According to one trial, which offered an intensive weight-loss program for people with type 2 diabetes, 46% of those who participated had their type 2 diabetes in remission after one year.1,2
Diabetes is the fastest growing chronic condition in Australia7 and has a significant impact on the health and wellbeing of Australians. Fortunately, the condition is manageable.8
Together with leading experts from the Baker Heart and Diabetes Institute and Austin Health, we hope to reduce the occurrence of diabetes-related complications through supporting eligible customers to lose weight, increase physical activity and maintain a healthy weight so that they can live healthier and happier lives.
To be eligible you must:
- Hold resident hospital cover that includes diabetes management on policy;
- 18 – 70 years of age
- Diagnosed with type 2 diabetes (ideally within the previous 6 years)
- Not using insulin to manage your diabetes
- Be above a healthy weight (is your BMI > 27)
- Be able to access a telephone and the internet
- Meet some other clinical criteria:
- Do not have type 1 diabetes
- Not pregnant or breastfeeding
- Not booked in/have had bariatric surgery
We will ensure that your GP is comfortable with your participation ahead of program delivery to ensure that your care is coordinated.
There is no charge or enrolment fee to participate in the program. However, if you consult your own GP or specialist in the course of the program, there may be a cost if they don’t bulk bill. Whether you choose to participate or not, there will be no adverse impact on your Medibank membership or your premiums.
1. The Lancet. Primary care-led weight management for remission of type 2 diabetes (DiRECT): an open-label, cluster-randomised trial (2018). Retrieved from https://www.thelancet.com/journals/lancet/article/PIIS0140-6736(17)33102-1/fulltext
2. BMJ Open. Doctor Referral of Overweight People to a Low-Energy Treatment (DROPLET) in primary care using total diet replacement products: a protocol for a randomised controlled trial. Retrieved from https://bmjopen.bmj.com/content/7/8/e016709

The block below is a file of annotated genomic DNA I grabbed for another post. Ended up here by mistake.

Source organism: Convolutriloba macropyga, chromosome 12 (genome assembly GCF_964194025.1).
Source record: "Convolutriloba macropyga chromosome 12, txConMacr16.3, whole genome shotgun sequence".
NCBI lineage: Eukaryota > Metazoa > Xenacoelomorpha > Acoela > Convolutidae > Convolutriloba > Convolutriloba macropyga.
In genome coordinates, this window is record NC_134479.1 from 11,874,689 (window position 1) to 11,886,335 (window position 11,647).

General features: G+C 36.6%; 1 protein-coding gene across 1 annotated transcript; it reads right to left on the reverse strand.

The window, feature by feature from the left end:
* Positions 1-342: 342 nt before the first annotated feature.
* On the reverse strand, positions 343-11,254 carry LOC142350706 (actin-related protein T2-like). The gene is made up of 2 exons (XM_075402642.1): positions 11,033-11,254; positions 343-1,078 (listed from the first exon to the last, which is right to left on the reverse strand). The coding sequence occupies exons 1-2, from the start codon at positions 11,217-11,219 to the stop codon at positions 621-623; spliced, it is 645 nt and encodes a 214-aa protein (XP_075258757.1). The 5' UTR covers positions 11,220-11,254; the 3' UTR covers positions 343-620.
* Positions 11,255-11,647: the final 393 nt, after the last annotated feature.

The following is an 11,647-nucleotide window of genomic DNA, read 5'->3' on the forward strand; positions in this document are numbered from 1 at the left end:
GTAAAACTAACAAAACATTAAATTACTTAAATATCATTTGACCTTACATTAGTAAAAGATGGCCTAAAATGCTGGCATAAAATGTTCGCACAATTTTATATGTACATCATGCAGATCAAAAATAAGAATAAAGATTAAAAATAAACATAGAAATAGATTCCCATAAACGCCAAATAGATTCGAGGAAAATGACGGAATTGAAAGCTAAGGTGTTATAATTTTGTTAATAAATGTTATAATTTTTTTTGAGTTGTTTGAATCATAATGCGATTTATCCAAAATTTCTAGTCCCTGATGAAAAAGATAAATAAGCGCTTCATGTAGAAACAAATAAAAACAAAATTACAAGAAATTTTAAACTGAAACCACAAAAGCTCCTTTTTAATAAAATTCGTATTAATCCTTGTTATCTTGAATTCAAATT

3. The Baker Heart and Diabetes Institute. Retrieved from https://baker.edu.au/
4. Better Health Channel. Retrieved from https://www.betterhealth.vic.gov.au/
5. Australian Institute of Health and Welfare (AIHW). Overweight and obesity: an interactive insight (2019). Retrived from https://www.aihw.gov.au/reports/overweight-obesity/overweight-and-obesity-an-interactive-insight/contents/what-is-overweight-and-obesity
6. Diabetes Australia. Managing type 2. Retrieved from https://www.diabetesaustralia.com.au/managing-type-2
7. Diabetes Australia. Diabetes in Australia. Retrieved from https://www.diabetesaustralia.com.au/about-diabetes/diabetes-in-australia
8. Diabetes Australia. Type 2 diabetes. Retrieved from https://www.diabetesaustralia.com.au/about-diabetes/type-2-diabetes
Things you should know
While we hope you find this information helpful, please note that it is general in nature. It is not health advice, and is not tailored to meet your individual health needs. You should always consult a trusted health professional before making decisions about your health care. While we have prepared the information carefully, we can’t guarantee that it is accurate, complete or up-to-date. And while we may mention goods or services provided by others, we aren’t specifically endorsing them and can’t accept responsibility for them. For these reasons we are unable to accept responsibility for any loss that may be sustained from acting on this information (subject to applicable consumer guarantees).
The resources used in this program have been adapted from Better Knee, Better Me, a program developed in partnership with the University of Melbourne.